Open source operating systems are usually developed by a community of developers and the source code of the operating system is usually freely available for coders to change and develop. An example of an open source operating system is Linux. Google is also currently in the process of finishing its open source operating system Chrome OS (Economides & Katsamakas, 2006).
- Open source operating systems are more secure than proprietary operating systems like Windows. This is why server operating systems, mostly use Linux because of the inherent security vulnerabilities of Windows.
- Open source operating systems also benefit from funding from both OS developers and software developers while proprietary operating systems like Windows.
- Open source software cannot much up to the user friendliness of proprietary operating systems like Windows.
- It is costly for firms and individuals to migrate from proprietary systems like Windows to Linux. For firms this involves training costs for employees.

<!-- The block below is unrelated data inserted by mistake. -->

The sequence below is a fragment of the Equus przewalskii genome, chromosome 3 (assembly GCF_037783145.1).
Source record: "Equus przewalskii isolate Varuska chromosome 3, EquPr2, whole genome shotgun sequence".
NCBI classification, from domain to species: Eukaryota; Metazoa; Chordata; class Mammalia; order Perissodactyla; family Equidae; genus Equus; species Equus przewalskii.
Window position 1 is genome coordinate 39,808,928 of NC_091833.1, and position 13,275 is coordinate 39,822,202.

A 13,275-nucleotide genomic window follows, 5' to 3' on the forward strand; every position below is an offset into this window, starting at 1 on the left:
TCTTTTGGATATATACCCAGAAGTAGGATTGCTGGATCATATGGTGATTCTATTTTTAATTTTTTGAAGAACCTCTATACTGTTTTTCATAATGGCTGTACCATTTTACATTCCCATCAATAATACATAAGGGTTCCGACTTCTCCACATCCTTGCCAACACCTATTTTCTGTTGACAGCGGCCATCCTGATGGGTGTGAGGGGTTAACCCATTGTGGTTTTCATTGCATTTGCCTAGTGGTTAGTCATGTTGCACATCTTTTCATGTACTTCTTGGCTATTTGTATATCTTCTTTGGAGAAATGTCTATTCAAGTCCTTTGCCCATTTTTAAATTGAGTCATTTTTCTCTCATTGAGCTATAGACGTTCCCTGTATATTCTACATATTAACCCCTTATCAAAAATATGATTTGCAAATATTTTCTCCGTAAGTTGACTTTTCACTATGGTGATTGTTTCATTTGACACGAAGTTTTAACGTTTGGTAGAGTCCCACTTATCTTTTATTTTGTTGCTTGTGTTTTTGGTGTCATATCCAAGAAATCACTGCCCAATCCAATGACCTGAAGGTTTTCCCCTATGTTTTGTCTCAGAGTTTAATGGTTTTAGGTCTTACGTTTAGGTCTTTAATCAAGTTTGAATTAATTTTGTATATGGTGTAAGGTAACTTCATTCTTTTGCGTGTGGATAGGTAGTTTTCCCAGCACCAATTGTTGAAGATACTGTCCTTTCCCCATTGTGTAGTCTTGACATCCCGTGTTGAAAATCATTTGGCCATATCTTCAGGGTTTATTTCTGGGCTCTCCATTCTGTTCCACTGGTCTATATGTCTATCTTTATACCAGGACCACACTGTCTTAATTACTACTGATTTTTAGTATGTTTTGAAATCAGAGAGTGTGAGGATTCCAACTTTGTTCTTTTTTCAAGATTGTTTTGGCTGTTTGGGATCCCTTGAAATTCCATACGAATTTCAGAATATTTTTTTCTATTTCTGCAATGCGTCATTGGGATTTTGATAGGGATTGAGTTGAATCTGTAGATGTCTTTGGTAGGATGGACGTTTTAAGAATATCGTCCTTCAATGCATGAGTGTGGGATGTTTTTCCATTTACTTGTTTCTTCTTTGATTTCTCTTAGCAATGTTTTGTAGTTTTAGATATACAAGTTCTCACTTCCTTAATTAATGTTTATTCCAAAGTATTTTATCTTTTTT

Task scheduling is simply the process by which the computer determines which task gets executed first. The process uses the system clock to schedule tasks. Each process is allocated a time slice. There are several factors to consider. The short term scheduling provides a greater degree of control over which task is executed by the use of system interrupts while swap scheduling improves efficiency by moving idle tasks from main memory to leave space for active processes.
The factor to consider for kernels is mainly performance. Monolithic kernels are considered faster because all the code is located in the kernel space despite the recent developments in hybrid kernels have significantly increased their speed as well. Clustering ability is preferred for data arrangement and organization (Silberschatz & Baer Galvin, 2005).